After working for 24 years as a union painter, I became an organizer with the Painters and Allied Trades, District Council 4 in 2009 in Rochester, NY.
As a painter, I generally earned between $32,000 and $40,000 per year, depending on how long I was able to work in a year. In a typical year, I was only able to be employed for 9 or 10 months. Construction work in Western New York is seasonal, so workers normally face periods of unemployment.
In addition to these wages, I received a benefits package that included health insurance and a pension plan. These health insurance benefits assured me peace of mind knowing that if my wife or son ever had to go to the doctor, they would be taken care of and we wouldn’t have to go into debt to pay medical bills out of pocket.
These wages and benefits are incredibly important to me and my family. Without them, I would not be able to afford a home, own a reliable car, or treat my family to dinner at a local restaurant.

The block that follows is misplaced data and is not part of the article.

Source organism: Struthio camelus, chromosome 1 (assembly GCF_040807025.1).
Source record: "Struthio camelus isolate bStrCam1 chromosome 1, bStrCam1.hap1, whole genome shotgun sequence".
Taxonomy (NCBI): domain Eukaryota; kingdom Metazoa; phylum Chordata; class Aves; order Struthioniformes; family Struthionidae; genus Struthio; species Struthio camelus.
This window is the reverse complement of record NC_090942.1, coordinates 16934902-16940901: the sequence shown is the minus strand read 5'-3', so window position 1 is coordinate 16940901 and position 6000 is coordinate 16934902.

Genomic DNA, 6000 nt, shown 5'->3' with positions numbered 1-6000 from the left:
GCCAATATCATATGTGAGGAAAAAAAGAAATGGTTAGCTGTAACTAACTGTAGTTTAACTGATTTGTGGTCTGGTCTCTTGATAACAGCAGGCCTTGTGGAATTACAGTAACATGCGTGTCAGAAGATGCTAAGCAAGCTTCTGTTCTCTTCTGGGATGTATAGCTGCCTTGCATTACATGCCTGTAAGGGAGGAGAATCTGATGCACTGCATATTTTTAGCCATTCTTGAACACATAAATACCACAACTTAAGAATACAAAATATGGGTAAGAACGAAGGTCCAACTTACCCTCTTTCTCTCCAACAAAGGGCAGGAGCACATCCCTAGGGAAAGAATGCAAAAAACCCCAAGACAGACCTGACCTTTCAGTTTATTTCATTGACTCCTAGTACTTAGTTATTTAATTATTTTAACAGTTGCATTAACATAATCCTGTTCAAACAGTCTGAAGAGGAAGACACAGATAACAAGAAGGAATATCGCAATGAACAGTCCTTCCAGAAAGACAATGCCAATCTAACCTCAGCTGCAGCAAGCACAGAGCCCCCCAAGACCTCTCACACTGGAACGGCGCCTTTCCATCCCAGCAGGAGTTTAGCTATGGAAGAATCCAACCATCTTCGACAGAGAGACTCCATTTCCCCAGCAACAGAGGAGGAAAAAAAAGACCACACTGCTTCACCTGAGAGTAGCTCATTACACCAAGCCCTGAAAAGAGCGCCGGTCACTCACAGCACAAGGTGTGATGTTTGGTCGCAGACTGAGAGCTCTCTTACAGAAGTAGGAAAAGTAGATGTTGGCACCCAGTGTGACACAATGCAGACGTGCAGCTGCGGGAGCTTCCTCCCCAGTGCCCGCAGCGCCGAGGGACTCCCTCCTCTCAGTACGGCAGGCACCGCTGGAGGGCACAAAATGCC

When I worked for a non-union contractor before becoming a member of my union, the wages were so low that I struggled to afford an apartment or reliable transportation. The job sites were often much less safe than sites managed by union contractors, and workers were often exposed to dangerous conditions.
I received wages that have allowed me to provide for my family and have a comfortable middle class life because of prevailing wage standards. These wages have not made me rich, but have provided me with an income that enables me to be a homeowner, pay property taxes, and put more money into my local economy. Without prevailing wage, more workers would be making poverty level wages, economic inequality would continue to grow, and our middle class would be further weakened.